The phylum Mesozoa comprises a small group of parasitic animals that are related to flatworms—a widely dispersed group of free-living and parasitic organisms. Some 50 species have been identified in this phylum to date, all of which are exclusively marine in their lifestyle. Relatively few detailed studies have been conducted on the behavior and life cycles of these species and their taxonomic affiliations are also uncertain.
Mesozoans are all tiny organisms that have a very simple structure: the body wall consists of a thin outer membrane that is dotted with large numbers of small cilia. When they beat, they provide a means of locomotion through the host animal's body fluids. The vast bulk of the mesozoan body consists of egg and sperm cells. There are no specialized feeding organs, and nutrients and waste products pass directly across the cell wall.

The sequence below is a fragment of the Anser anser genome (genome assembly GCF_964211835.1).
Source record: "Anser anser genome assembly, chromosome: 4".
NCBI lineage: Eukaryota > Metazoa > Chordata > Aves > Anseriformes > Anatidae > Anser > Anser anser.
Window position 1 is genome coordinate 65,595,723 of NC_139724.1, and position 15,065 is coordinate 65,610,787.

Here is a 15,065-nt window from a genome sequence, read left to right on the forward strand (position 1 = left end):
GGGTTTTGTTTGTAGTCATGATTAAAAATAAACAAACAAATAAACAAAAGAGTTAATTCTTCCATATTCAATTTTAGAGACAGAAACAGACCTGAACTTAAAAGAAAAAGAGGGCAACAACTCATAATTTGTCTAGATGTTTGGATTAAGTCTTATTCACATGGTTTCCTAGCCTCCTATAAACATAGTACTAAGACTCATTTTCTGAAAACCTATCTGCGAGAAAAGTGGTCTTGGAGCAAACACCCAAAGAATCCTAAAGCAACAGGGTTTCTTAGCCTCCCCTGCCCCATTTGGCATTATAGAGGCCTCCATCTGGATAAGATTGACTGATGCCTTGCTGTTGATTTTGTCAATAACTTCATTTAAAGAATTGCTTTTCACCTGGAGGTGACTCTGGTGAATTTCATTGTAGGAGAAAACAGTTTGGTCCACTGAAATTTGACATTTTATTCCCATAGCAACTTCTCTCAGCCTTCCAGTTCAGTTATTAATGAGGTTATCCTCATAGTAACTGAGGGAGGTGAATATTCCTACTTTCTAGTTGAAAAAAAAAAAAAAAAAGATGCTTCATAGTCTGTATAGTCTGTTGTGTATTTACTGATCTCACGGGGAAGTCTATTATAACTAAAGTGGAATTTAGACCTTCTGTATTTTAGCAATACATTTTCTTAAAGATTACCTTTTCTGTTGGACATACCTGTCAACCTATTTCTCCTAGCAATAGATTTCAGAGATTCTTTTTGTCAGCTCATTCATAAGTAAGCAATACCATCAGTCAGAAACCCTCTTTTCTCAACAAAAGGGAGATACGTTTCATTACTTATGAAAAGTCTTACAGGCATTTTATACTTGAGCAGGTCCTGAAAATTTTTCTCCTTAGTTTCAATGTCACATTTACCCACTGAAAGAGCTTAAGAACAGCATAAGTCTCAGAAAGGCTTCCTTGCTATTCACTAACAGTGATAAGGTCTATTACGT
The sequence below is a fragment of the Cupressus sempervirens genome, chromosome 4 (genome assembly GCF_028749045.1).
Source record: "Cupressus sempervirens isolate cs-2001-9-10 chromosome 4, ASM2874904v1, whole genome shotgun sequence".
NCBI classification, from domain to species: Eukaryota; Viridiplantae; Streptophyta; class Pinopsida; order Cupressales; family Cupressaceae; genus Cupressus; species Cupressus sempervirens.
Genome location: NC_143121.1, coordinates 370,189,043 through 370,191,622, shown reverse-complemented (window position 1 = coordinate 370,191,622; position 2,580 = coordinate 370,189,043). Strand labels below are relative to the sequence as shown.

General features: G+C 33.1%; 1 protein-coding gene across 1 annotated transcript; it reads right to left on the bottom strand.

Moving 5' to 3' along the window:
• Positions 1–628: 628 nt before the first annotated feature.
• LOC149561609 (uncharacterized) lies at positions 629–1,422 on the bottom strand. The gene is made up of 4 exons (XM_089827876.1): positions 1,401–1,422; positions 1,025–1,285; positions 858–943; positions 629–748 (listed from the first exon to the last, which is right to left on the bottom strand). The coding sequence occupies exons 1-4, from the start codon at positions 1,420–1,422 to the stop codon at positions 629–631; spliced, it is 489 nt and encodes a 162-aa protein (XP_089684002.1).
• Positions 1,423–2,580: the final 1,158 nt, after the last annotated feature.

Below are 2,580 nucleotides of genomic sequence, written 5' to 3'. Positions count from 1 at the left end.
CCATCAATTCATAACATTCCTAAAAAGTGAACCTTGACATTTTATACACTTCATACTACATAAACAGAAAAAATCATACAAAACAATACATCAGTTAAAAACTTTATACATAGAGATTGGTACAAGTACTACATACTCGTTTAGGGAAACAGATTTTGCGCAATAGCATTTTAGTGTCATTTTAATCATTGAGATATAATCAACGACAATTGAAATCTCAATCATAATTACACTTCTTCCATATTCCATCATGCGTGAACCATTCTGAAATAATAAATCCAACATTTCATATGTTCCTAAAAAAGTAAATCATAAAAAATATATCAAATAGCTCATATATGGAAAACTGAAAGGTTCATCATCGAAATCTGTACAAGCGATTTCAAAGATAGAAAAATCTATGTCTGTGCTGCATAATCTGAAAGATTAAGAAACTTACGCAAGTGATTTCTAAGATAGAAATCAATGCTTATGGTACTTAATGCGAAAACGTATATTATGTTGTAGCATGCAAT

Mesozoans are parasites of a wide range of marine invertebrates, including flatworms, roundworms, mollusks, and echinoderms. Two main groupings have been recognized: the order Orthonectida, which are free-living within their hosts, and the Dicyemida, which have specialized cells on the body wall that serve to attach them to the walls of the kidneys in species such as octopus and squid.
In most species, fertilized eggs are released inside the host organism and may either remain in the host system or pass out of the body with waste materials. The precise mechanisms of host detection and determination are not known. As free-swimming larvae, some juvenile mesozoans may enter other species such as fish or crustaceans prior to being ingested by their final hosts.